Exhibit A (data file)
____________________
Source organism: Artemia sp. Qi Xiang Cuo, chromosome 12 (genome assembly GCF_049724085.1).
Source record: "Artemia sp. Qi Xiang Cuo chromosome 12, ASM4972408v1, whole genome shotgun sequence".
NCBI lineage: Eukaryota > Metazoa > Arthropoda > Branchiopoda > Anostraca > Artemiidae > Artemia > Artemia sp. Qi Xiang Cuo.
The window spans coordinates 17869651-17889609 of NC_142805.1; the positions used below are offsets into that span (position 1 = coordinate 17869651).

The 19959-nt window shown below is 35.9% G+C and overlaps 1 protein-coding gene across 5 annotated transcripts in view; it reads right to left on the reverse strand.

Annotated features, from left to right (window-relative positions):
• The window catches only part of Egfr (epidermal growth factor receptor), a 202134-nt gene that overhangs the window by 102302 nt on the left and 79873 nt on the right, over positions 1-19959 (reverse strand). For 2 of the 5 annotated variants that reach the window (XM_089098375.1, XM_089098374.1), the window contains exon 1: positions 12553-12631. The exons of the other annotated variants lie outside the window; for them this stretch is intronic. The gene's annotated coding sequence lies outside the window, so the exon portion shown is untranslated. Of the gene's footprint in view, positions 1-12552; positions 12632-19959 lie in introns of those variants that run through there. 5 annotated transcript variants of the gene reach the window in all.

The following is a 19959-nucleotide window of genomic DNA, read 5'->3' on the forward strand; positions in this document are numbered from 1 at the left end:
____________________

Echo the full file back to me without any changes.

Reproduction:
Source organism: Artemia sp. Qi Xiang Cuo, chromosome 12 (genome assembly GCF_049724085.1).
Source record: "Artemia sp. Qi Xiang Cuo chromosome 12, ASM4972408v1, whole genome shotgun sequence".
NCBI lineage: Eukaryota > Metazoa > Arthropoda > Branchiopoda > Anostraca > Artemiidae > Artemia > Artemia sp. Qi Xiang Cuo.
The window spans coordinates 17869651-17889609 of NC_142805.1; the positions used below are offsets into that span (position 1 = coordinate 17869651).

The 19959-nt window shown below is 35.9% G+C and overlaps 1 protein-coding gene across 5 annotated transcripts in view; it reads right to left on the reverse strand.

Annotated features, from left to right (window-relative positions):
• The window catches only part of Egfr (epidermal growth factor receptor), a 202134-nt gene that overhangs the window by 102302 nt on the left and 79873 nt on the right, over positions 1-19959 (reverse strand). For 2 of the 5 annotated variants that reach the window (XM_089098375.1, XM_089098374.1), the window contains exon 1: positions 12553-12631. The exons of the other annotated variants lie outside the window; for them this stretch is intronic. The gene's annotated coding sequence lies outside the window, so the exon portion shown is untranslated. Of the gene's footprint in view, positions 1-12552; positions 12632-19959 lie in introns of those variants that run through there. 5 annotated transcript variants of the gene reach the window in all.

The following is a 19959-nucleotide window of genomic DNA, read 5'->3' on the forward strand; positions in this document are numbered from 1 at the left end: